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in the latter there is such a continual affectation of wit and quaintness, that I have seldom read any thing that appeared to me more disgusting. Madame Sevigny has also been much extolled; but I must differ from those who find much pleasure in drudging through the long series of her letters. I once attempted the task, but I found them so exquisitely trifling; so little of any thing to interest the understanding or to attract attention; such an accumulation of empty chit-hat and idle gossip, that I conceived the perusal of them to be an absolute waste of time. Our Lady Mary Wortley Montague is a writer of a superior cast. There is thought, and wit and genius in all her letters, whether she relates her travels, or treats of any subject of taste and literature.
Mr. Pope seems to have formed his epistolary style upon the model of Voiture. It is therefore no wonder that it should in some measure partake of the faults of that writer. Indeed all the brilliancy of Mr. Pope's style, (and no man ever possessed more powers of language than he did) cannot compensate for the studied sentences, and constant affectation of wit, which disfigure the correspondence of Mr. Pope. In
fact his letters are by far the most inferior of all his productions. The letters of Dean Swift, Bishop Atterbury, Lord Bolingbroke, and Lord Peterborough, published in the same collection, are more natural, and consequently better.
A foolish passion lately prevailed for inspecting the private correspondence of every person who had attained either rank or fame. Now the private correspondence of any man, upon ordinary subjects, can afford but little interest. I confess I was disappointed even in the letters of Mr. Gibbon, and perhaps I should be equally so with those of Mr. Burke, or Dr. Johnson. A few very fine letters of the latter, it is true, are preserved, such as that to Lord Chesterfield, the Earl of Bute, &c. But these are written upon important occasions. The truth is, to make a composition perfect there must be subject, and the petty incidents of private life are not subjects that can be expected to engage much of public attention. It is different when the facts described are of general importMiss Williams's Letters on the French Revolution deservedly were much noticed, and will be long read, not merely because they are well written, but because the transactions they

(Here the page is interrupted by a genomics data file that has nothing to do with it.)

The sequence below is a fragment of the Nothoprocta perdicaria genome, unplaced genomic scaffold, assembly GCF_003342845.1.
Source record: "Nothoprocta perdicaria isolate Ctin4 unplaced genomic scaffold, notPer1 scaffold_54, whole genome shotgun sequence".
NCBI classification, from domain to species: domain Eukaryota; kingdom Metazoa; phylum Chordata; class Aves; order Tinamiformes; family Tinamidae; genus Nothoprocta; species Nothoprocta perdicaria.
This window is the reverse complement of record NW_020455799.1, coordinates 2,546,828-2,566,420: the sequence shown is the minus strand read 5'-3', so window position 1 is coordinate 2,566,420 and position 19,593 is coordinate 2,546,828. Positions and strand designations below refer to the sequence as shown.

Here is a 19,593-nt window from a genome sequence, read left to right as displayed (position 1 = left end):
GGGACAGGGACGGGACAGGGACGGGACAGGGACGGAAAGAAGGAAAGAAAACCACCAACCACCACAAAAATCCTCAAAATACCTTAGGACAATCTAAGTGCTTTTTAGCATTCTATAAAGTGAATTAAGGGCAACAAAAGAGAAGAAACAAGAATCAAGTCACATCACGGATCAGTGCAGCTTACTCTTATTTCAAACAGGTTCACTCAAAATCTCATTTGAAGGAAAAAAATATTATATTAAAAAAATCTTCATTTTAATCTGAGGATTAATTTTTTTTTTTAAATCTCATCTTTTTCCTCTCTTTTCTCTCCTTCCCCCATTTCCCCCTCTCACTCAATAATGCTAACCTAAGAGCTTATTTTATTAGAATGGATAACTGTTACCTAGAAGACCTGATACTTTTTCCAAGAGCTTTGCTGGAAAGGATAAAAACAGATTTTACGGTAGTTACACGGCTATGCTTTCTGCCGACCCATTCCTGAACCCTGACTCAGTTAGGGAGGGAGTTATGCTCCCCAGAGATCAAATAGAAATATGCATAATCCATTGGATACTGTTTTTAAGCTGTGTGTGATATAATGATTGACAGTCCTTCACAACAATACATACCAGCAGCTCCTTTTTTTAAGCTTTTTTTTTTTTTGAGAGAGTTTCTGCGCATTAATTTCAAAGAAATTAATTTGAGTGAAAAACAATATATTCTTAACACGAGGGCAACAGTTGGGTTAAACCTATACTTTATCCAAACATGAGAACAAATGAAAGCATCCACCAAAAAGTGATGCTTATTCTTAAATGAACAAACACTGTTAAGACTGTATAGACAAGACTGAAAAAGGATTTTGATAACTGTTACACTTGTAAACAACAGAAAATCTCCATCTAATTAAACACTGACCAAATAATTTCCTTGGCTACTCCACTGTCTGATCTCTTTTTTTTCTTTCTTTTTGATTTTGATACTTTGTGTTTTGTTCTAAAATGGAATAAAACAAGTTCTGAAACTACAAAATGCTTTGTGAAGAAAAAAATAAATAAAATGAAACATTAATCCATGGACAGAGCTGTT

detail were of the utmost consequence in an historical point of view.
Dialogue is another form of writing. I use this expression, because it may be adapted to any subject, or almost any style. It is, however, a very clumsy mode of conveying either sentiments or facts. The dialogues of Plato may perhaps be excused, if we consider them (as perhaps we ought) transcripts of the delightful conversations of his incomparable master. The science of that period was almost entirely metaphysical. In the present state of things, when a world of facts is displayed to our view, it is therefore not extraordinary that they should be in general uninteresting. As a proof, the best translation of Plato would not at present have a sale.
Many of Cicero's philosophical and critical works are also in dialogue, but I think they would appear to at least equal advantage in a different form. A modern author of great wit and fancy, as well as learning, has also published his critical researches, under the title of Eria lapola, in dialogue; but the wit and vivacity of the writer enliven the subject, and reconcile us entirely to the manner and form.
It is upon ludicrous subjects, however, and where there is some display of character, that the dialogue form has been most happily employed. It becomes in this instance a kind of little drama. Lucian will be read with admiration and pleasure, as long as there is a relish for wit and fancy in the world. His pas CNY (or sale of the philosophers), is the best of his dialogues. Lucian has been successfully imitated by Fenelon, and Lord Lyttleton.
Description and Origin of Poetry.-Metre.Rhyme.-English Metres.
MY DEAR JOHN,
HAVING endeavoured to present you with a critical view of the various forms of prosaic composition, I shall proceed without further preparation to the enchanting regions of poetry; a fairy land with which, however, you can only become properly acquainted by visiting it in person.
Dr. Blair observes, with some justice, that it is not easy to define "what is poetry;" and yet we may add there is no person of tolerable taste, and common attainments, who will mistake poetry for prose, or prose for poetry. It would be perhaps to speak more correctly to say, it is not easy to define the limits between poetry and prose; for as I have shewn that all good prose, and oratorical prose particularly, falls naturally into a kind of metre, or musical ca